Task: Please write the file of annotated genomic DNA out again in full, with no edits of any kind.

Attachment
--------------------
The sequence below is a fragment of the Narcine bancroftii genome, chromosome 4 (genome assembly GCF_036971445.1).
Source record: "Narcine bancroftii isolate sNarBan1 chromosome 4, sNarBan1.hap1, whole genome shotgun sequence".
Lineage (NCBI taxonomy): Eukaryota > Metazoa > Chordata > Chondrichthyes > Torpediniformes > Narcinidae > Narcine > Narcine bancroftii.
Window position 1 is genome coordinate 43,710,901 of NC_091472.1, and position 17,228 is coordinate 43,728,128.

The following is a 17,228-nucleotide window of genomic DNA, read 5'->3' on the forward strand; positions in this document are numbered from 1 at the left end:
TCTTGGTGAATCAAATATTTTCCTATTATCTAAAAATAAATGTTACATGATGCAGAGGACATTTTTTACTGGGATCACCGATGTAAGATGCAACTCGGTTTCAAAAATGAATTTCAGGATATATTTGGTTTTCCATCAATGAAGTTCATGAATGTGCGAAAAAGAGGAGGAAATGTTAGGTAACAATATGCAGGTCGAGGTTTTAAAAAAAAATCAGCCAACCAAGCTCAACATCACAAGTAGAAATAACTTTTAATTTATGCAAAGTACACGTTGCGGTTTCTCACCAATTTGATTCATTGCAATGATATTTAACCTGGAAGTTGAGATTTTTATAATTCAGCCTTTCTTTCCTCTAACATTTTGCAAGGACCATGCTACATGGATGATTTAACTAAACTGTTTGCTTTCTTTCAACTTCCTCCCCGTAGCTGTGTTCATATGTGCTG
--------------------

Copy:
The sequence below is a fragment of the Narcine bancroftii genome, chromosome 4 (genome assembly GCF_036971445.1).
Source record: "Narcine bancroftii isolate sNarBan1 chromosome 4, sNarBan1.hap1, whole genome shotgun sequence".
Lineage (NCBI taxonomy): Eukaryota > Metazoa > Chordata > Chondrichthyes > Torpediniformes > Narcinidae > Narcine > Narcine bancroftii.
Window position 1 is genome coordinate 43,710,901 of NC_091472.1, and position 17,228 is coordinate 43,728,128.

The following is a 17,228-nucleotide window of genomic DNA, read 5'->3' on the forward strand; positions in this document are numbered from 1 at the left end:
TCTTGGTGAATCAAATATTTTCCTATTATCTAAAAATAAATGTTACATGATGCAGAGGACATTTTTTACTGGGATCACCGATGTAAGATGCAACTCGGTTTCAAAAATGAATTTCAGGATATATTTGGTTTTCCATCAATGAAGTTCATGAATGTGCGAAAAAGAGGAGGAAATGTTAGGTAACAATATGCAGGTCGAGGTTTTAAAAAAAAATCAGCCAACCAAGCTCAACATCACAAGTAGAAATAACTTTTAATTTATGCAAAGTACACGTTGCGGTTTCTCACCAATTTGATTCATTGCAATGATATTTAACCTGGAAGTTGAGATTTTTATAATTCAGCCTTTCTTTCCTCTAACATTTTGCAAGGACCATGCTACATGGATGATTTAACTAAACTGTTTGCTTTCTTTCAACTTCCTCCCCGTAGCTGTGTTCATATGTGCTG